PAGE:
The Farseekers - Obernewtyn Chronicles 2 - Isobelle Carmody, book
  • I would recommend finding a solitary place to read this as some moments get emotional and you get invested in the characters’ losses and triumphs


    • by ScarletBlue
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      Obernewtyn Chronicles Book 2 - “The Farseekers” - By Isobelle Carmody Genre - Fantasy/Science Fiction The plot of this novel follows from the end of the first book ‘Obernewtyn’. The misfits have seized control of the mountain property of Obernewtyn and the book follows the journey of Elspeth and a group of misfits as they travel down to find a mysterious misfit whose mind has registered on a modified beforetime machine. On this trip new characters and politics are introduced and the vision Elspeth had in the first book is elaborated on and the true plot

      of the series is revealed.

      This novel is a little darker than the last and we start to see the true legacy of the ‘Beforetimers’ – the radioactive residue and destruction of the balance of nature left by a society that mirrors the current times. The environmental warning of the story becomes clear and yet humanity seems to redeemed in a way with the discovery of the book storage, the knowledge contained within offers a chance to learn from mistakes an regain important information while they find both protected by the storage and protecting the storage their ...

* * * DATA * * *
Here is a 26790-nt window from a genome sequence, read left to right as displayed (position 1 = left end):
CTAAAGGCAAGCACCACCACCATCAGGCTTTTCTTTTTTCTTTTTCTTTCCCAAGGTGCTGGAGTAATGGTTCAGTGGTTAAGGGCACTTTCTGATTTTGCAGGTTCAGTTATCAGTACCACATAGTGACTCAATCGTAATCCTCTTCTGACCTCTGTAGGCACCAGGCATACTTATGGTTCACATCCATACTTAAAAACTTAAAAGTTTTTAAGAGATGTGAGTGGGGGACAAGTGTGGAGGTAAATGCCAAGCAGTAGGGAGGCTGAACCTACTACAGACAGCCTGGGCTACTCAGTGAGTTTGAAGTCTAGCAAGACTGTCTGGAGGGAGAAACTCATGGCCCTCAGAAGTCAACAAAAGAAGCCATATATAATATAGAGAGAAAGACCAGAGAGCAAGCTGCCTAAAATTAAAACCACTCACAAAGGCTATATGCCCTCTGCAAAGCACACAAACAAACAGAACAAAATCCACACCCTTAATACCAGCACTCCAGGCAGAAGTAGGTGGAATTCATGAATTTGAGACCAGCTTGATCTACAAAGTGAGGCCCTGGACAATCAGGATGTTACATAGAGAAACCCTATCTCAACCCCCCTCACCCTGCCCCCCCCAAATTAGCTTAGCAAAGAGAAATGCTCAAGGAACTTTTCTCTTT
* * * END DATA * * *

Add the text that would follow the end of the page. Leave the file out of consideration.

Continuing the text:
• new misfit who proves to be vital to the series.

        Unlike the previous book which primarily was about a girl’s struggle to find a place to be herself and fit in, ‘The Farseekers’ seems to be a cautionary tale to encourage awareness. The misfit Elspeth was still searching for a place to call her own throughout this book however she discovers that home was in front of her all along. This both shows us how you can be alone and different even when surrounded by many people who share a similar story to you, and it also

        reinforces the old adages “home is where the heart is” and “you don’t know what you’ve got ‘til it’s gone”.

        This book is best suited to teen readers however all readers 14 and up will enjoy the journey – some more mature readers may get more out of this book than younger readers as when I reread this book at 20 years old I discovered more than my 15 year old self found it the story. I would recommend finding a solitary place to read this as some moments get emotional and you get invested in the characters’ losses and triumphs.


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